All real estate is local, though, and on a city-by-city basis, home affordability varied last quarter.

For example, 96% of homes sold in Kokomo, IN are affordable for families earning the area’s median income. This handily beat the average figure and led the nation. Looking at major cities, Indianapolis led the pack.

93% of homes in Indianapolis are affordable to families earning the area’s median income. This ranks #9 nationwide.

On the opposite end of the affordability scale is the New York-White Plains, NY-Wayne, NJ region. For the 10th consecutive quarter, the New York Metro region ranks last in U.S. home affordability. Just 23% of homes are affordable to families earning the local median income, although this is 3 points higher versus Q1 2010.

The rankings for all 225 metro areas are available online.

Regardless of where your hometown ranks relative to its neighbors, home affordability remains high as compared to historical values. That said, with mortgage rates rising and home sales expected to climb this winter, it’s unlikely that the Home Opportunity Index will improve.

Buying a home may never be this inexpensive again. If you planned to buy in mid-2011, consider moving up your time frame.

Case-Shiller Change In Home Values September 2009-2010

Standard & Poors released the September Case-Shiller Index Tuesday. The Case-Shiller Index is a home-value tracker. The report shows home prices down 0.7% from August and values fading, in general.

Case-Shiller representatives assessed the findings as “another weak report; weaker than last month”, citing deterioration in 18 of 20 tracked markets. Upward pricing momentum from the summer is slowing and values remain 30% off the market’s June 2006 peak. It could spell bad news for home sellers this winter.

That said, the Case-Shiller Index is imperfect; its methodology flawed. The index is not meant for use by individual buyers or sellers — for 3 reasons.

First, the Case-Shiller Index reports on a 2-month delay. Today is December 1 and we’re discussing data from September. In the 8 weeks since, the economy has shifted to a net jobs gainer, and the Federal Reserve has committed to $600 billion in re-investment.  These are major developments that weren’t a part of September’s housing market, but are relevant today.

Especially because employment is largely believed to be a keystone to housing.

Second, the Case-Shiller sample set is limited to just 20 cities nationwide. This means that most U.S. home sales are specifically not included in the Case-Shiller Index’s monthly findings.

And that ties into reason number three — all real estate is local. No matter what the Case-Shiller Index says about the country, what matters to your local market is what’s happening in your local market. Each neighborhood has its own housing economy and that’s something that can’t be captured by a national report.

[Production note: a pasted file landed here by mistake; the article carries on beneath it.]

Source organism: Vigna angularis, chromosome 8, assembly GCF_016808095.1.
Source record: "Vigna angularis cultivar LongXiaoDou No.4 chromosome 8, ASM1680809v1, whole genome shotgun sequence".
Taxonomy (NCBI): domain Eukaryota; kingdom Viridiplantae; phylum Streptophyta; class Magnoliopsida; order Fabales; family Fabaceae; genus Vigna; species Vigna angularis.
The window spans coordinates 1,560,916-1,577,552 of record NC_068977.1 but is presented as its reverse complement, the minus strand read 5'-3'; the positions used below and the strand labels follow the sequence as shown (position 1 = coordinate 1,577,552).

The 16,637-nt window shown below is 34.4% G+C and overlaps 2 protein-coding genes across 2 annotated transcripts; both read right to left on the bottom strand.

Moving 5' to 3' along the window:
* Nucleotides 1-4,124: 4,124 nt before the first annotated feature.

So according to this article, prices are set to rise.  But if you look at regional data, then it doesn’t apply to us.  And what we really need to look at is local data.  Does anyone think the market at Lake Winnipesaukee is the same as the market in Brockton?  Read on….

Pending Home Sales (Feb 2009 - August 2010)Consistent with calls of a housing rebound, the Pending Home Sales Index rose again in August. It marks the second straight month of improvement after May’s post-tax credit drop-off.

A “pending home” is an existing home under contract to sell, but not yet closed.

According to the National Association of REALTORS®, 4 out of 5 pending homes close within 60 days, and many more close within 90 days. For this reason, the Pending Home Sales Index is an excellent forward-indicator for housing.

As a real-life illustration, after July’s 27% plunge to an 11-year low, Existing Home Sales recovered 8 percent in August. This was not a surprise, though, because July’s Pending Home Sales Index predicted it.

Region-by-region, the Pending Home Sales Index varied in August, suggesting better sales levels in the South and West markets:

  • Northeast : -2.9% from July
  • Midwest : +2.1% from July
  • South : +6.7% from July
  • West : + 6.4% from July

That said, real estate markets aren’t “regional” — they’re local. Just as there are improving markets within the Northeast Region, there’s worsening markets in the West.

Overall, buyers are being drawn into housing by low mortgage rates, affordable homes, and ample supply. If the August Pending Home Sales Index is foreshadowing the fall housing market, home prices appear slated to rise.

Case-Shiller Change In Home Values June-July 2010

Why are we reading about data that is two months old?  I guess because it’s published, and we look everywhere for validation of our own opinions.  In this case, it’s pretty much not helpful.   For sure, real estate markets are extremely local, so take this with a grain of salt: